Top cop resigns after 16 months
“I believe now is the best time for me to step down,” Kang Hee-rak, 58, said in a statement released yesterday afternoon, “because my resignation will help the president to form a new lineup for the second half of the administration and because the police agency is stable.”
Kang is expected to tender his resignation to the presidential office today.
Although Kang apparently stepped down voluntarily, political observers say he was actually forced to resign. “There were some embarrassments involving the police recently, and Kang appeared to have felt responsible,” said a Blue House official. “His performance was also not received positively in the Blue House. I understood that replacing the national police chief was decided in order to revamp the conditions in the force.”
While Kang did not mention them in his statement, a recent series of police blunders has fueled public outrage over mismanagement and abuse of power.
Last month, five police officers at the Yangcheon police precinct in western Seoul were indicted on charges of torturing at least 22 people suspected of petty crimes to force confessions. During Kang’s term, a series of child sex crimes took place nationwide, fueling public dissatisfaction in the police. In another case, a female college student was kidnapped and killed and might have been saved if the Daegu police hadn’t bungled the case.
One policeman staked out at the student’s home fell asleep after drinking alcohol. In early July, Chae Soo-chang, a superintendent of the Gangbuk police precinct in Seoul, called for the resignation of the Seoul police chief for mismanagement.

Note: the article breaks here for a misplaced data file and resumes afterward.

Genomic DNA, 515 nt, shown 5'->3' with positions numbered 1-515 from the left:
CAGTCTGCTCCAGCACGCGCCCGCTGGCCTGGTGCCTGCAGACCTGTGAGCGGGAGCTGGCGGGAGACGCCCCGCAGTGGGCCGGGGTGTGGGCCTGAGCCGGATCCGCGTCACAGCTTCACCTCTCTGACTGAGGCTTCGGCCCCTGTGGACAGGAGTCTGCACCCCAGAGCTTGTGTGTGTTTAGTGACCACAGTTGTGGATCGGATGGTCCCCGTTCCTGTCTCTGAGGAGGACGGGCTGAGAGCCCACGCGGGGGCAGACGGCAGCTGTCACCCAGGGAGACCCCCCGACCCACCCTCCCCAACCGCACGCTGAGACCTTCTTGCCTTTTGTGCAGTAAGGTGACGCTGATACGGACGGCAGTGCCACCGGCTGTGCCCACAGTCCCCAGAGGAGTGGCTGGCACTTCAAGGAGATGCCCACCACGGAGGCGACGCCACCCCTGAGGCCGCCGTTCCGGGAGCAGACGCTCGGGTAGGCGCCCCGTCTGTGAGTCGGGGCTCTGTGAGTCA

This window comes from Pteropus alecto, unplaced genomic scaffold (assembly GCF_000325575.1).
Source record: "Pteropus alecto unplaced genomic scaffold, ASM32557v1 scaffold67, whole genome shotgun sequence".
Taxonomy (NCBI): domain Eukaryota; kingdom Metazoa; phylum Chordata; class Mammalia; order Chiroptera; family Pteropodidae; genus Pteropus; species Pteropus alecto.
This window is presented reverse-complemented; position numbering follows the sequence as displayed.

The Blue House is expected to appoint a new police chief with an upcoming cabinet reshuffle. As of now, four deputy commissioner-level officials are considered to be candidates: Cho Hyun-oh, chief of the Seoul Metropolitan Police Agency; Yoon Jae-ok, head of the Gyeonggi Province Police Agency; Mo Gang-in, deputy commissioner of the National Police Agency; and Kim Jung-shik, president of the National Police University. They are the second-highest officials after Kang in the police chain of command.Since 2003, the commissioner general of the National Police Agency has been given two-year tenures.
Since then, five chiefs were appointed, but only one completed his two years. Kang was named commissioner general in March 2009, and he was supposed to serve until February.
Kang, a graduate of Korea University who passed the bar examination in 1984, began his career with the police in 1988. Before heading the police, Kang was commissioner general of the Korea Coast Guard.
He took charge of the agency when the police were suffering from low morale in the aftermath of a public outcry about a crackdown on squatters in Yongsan in January 2009.
Five squatters and one SWAT member were killed in a fire during the eviction, and the police were criticized.
By Ser Myo-ja [email@example.com]